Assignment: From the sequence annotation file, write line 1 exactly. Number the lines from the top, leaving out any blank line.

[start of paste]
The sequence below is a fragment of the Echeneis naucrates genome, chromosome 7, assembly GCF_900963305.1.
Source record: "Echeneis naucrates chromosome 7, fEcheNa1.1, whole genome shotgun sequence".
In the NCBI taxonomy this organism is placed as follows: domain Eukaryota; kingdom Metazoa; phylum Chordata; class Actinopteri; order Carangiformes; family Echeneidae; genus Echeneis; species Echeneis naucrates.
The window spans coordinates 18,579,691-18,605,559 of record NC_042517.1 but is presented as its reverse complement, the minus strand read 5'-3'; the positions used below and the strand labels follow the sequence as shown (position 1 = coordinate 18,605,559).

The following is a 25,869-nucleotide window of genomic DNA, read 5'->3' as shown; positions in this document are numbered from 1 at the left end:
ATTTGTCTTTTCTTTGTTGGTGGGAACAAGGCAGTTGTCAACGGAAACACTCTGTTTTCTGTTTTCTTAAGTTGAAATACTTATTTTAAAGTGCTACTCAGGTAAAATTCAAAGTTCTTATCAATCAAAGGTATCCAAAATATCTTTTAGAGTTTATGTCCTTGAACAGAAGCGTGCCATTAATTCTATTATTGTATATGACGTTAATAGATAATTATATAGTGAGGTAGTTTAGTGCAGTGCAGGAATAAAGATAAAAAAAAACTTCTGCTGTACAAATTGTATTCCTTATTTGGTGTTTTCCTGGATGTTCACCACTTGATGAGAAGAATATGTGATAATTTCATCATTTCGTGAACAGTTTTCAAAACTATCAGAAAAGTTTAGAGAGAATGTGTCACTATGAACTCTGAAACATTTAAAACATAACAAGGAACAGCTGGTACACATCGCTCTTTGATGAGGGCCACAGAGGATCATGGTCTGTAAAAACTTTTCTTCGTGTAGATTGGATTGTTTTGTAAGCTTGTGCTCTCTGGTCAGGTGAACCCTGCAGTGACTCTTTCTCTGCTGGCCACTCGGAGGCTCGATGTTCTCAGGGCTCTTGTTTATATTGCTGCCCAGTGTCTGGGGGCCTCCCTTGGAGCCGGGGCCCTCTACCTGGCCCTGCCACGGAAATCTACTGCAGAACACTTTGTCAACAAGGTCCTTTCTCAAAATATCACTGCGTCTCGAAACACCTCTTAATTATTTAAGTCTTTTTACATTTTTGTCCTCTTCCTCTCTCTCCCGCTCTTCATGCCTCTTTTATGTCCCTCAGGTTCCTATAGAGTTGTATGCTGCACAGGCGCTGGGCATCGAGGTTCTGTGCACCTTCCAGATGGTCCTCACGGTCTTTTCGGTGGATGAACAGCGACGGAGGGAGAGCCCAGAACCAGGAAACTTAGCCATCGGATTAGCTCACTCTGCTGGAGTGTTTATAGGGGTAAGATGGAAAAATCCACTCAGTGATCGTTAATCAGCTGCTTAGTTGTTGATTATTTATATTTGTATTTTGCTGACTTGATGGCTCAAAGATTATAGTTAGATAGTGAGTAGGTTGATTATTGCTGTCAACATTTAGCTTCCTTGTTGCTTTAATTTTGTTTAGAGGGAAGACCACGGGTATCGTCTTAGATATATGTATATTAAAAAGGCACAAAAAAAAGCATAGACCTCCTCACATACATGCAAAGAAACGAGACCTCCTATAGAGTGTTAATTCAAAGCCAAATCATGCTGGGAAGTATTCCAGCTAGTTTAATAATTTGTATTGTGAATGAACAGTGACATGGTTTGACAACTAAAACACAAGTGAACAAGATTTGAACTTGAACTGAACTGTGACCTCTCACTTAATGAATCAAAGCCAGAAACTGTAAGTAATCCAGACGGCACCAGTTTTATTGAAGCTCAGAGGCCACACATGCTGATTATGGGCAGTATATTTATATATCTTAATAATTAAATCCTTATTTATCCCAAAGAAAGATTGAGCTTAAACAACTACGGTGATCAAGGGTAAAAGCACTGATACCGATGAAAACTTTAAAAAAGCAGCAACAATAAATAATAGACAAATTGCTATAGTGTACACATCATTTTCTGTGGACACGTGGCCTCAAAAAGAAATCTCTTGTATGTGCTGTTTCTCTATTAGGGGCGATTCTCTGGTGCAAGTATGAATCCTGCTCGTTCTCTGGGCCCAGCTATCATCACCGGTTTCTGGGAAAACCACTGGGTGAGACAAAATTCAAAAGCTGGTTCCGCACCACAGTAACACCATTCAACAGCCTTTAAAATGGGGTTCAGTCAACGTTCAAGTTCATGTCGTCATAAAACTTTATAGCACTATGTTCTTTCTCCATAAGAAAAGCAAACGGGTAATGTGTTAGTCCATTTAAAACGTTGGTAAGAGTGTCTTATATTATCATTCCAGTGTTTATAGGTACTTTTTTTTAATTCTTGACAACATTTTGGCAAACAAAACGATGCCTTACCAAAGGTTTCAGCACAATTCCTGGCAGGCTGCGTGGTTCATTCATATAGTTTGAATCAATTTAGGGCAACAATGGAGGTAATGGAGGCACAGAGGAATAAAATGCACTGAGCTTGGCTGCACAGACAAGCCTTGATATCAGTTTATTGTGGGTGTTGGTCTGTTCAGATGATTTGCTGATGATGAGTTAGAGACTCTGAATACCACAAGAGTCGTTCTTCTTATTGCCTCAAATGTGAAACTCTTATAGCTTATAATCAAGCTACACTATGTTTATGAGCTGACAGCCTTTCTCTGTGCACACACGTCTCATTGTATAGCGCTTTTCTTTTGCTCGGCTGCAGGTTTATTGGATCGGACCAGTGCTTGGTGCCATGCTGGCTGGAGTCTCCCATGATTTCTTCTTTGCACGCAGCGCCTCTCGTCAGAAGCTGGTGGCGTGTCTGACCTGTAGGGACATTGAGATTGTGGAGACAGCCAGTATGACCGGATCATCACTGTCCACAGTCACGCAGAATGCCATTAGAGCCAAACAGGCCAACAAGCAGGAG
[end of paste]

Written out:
The sequence below is a fragment of the Echeneis naucrates genome, chromosome 7, assembly GCF_900963305.1.